Stress on the Road to Recovery

April is Natiroadonal Stress Awareness Month. According to the National Institute on Drug Abuse (NIDA), medical specialists believe that stress is the leading cause of relapse back into drug use. Research shows that the brain of those with substance use disorder is more hypersensitive to stress, which may provoke them to relieve their stress by returning to drugs.

 

 

For those in recovery, many stressors arise such as family/relationship conflicts, work, money and health concerns. It is important to pay attention to the signs your body is giving you to recognize stress.

  • Headaches
  • Neck or back pain
  • Stomach upset
  • Difficulty sleeping
  • Fatigue
  • Change in appetite
  • Irritability
  • Anxiety

Stress is often unavoidable. However, you can take a proactive role in acknowledging and calming the stress to avoid relapse. There are many healthy and practical ways to reduce stress and increase your chance of staying sober. Among these are: Exercise, talking it out (or write about it), breathing with purpose (yoga/meditation), and of course good old laughter.

Most important is to recognize when you are experiencing stress and find your most healthy way to cope with it.

Can Low Self-Esteem Lead to Substance Abuse?

low self esteem, substance abuseLow self-esteem, a perception that one is inadequate, unlovable, unworthy and/or incompetent, often stems from exposure to dysfunctional behavior as a child. If children bear the brunt of anger, abandonment, abuse, neglect or continual negative criticism, it can lead to feelings of low self-worth.

With little to live up to, people with chronic self-esteem issues may take on behaviors that reinforce their feelings of inadequacy, including drug use. When people use drugs or alcohol as an artificial boost to self-esteem, they’re attempting to function in situations where they lack confidence.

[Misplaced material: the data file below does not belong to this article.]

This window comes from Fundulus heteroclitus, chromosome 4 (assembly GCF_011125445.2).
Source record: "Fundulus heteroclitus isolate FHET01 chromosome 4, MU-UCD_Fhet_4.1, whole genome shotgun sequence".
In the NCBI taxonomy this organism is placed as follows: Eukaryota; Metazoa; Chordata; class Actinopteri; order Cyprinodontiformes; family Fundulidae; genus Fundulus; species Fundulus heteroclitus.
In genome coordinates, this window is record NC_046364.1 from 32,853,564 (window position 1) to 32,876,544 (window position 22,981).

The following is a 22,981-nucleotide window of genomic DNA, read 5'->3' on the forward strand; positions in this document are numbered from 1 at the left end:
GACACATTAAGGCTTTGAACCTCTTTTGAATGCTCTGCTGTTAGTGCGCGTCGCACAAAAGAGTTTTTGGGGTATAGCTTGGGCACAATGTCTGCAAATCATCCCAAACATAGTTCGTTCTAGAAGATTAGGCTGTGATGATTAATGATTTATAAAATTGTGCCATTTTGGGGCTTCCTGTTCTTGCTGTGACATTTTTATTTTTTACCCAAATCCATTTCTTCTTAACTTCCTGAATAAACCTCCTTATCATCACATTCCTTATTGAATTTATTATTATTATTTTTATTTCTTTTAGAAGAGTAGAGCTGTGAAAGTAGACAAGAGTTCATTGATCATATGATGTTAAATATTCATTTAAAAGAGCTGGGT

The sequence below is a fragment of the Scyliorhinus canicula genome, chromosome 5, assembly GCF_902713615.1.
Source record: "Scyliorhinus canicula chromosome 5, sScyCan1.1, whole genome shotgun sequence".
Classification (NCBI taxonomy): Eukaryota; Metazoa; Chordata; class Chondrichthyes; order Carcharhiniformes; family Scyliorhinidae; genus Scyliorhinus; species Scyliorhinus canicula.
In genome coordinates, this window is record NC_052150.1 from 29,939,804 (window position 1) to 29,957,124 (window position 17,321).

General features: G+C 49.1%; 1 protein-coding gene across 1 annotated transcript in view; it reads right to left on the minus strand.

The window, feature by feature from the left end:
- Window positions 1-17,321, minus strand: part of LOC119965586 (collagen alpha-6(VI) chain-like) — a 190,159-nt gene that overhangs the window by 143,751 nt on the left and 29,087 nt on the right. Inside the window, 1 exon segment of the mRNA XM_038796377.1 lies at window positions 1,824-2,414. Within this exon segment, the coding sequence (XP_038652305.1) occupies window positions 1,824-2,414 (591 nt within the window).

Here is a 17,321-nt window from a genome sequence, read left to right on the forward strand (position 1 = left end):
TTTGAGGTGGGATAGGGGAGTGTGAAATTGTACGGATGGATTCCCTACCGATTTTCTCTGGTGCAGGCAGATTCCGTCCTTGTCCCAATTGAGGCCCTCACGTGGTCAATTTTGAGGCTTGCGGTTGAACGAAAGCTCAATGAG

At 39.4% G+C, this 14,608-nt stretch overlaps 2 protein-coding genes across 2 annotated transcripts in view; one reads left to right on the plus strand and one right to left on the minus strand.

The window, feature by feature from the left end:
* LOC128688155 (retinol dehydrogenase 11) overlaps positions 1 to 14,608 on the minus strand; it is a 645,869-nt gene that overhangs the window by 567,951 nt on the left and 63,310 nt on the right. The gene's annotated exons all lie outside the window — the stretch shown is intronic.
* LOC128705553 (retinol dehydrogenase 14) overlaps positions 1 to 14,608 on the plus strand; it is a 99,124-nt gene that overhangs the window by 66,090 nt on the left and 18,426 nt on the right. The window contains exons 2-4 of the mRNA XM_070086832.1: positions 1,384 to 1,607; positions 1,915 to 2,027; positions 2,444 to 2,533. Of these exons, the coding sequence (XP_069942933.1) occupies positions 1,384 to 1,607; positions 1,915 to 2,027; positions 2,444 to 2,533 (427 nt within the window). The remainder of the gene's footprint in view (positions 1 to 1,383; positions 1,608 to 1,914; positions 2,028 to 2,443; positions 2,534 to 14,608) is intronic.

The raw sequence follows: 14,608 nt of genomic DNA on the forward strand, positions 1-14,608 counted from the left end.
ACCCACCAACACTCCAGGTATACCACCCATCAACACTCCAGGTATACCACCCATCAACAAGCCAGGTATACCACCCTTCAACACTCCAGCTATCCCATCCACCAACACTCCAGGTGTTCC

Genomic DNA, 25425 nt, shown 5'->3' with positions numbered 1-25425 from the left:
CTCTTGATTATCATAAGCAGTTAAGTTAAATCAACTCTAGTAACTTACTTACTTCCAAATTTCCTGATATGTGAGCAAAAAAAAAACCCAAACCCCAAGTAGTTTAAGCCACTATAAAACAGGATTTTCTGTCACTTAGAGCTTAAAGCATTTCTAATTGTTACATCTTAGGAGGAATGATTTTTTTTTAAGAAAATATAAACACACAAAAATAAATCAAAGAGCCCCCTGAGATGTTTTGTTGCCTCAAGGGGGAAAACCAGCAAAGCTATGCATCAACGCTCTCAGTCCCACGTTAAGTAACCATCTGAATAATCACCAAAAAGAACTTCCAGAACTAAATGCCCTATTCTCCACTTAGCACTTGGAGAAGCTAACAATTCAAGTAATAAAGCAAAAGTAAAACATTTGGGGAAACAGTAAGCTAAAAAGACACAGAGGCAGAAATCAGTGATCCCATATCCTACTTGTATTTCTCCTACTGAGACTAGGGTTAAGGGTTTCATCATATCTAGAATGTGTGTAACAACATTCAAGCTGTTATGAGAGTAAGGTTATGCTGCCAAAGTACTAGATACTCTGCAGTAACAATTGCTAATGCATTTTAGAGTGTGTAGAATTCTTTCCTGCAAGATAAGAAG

Signs of Low Self-Esteem:

  • Overly critical of self and others and believes others view them in the same negative ways that they view themselves.
  • Makes a big deal about comments or behavior of others they view as inappropriate or offensive.
  • Only thinks about what goes on around them in terms of their own needs and wants.
  • Excessively submissive to authority figures.

With professional help, people who suffer with low self-esteem and substance abuse issues can enhance relationships by improving their coping and communication skills. Rather than reacting to preconceived notions, each person has the ability to learn how to resolve their disagreements with others in a healthy, productive manner.

“Treatment is about rebuilding self-esteem. Thanks to Gateway, I finally saw the beauty inside me. They helped me work through issues that were too heavy for me to tackle on my own—some issues were deeply buried since childhood,” explains Christine, a 25-year-old woman who completed treatment for alcohol and drug abuse at a Gateway Center located in Carbondale, IL.

Does someone you know suffer from low self-esteem combined with substance abuse? Gateway can help get life back on track. Call 877-505-HOPE (4673).

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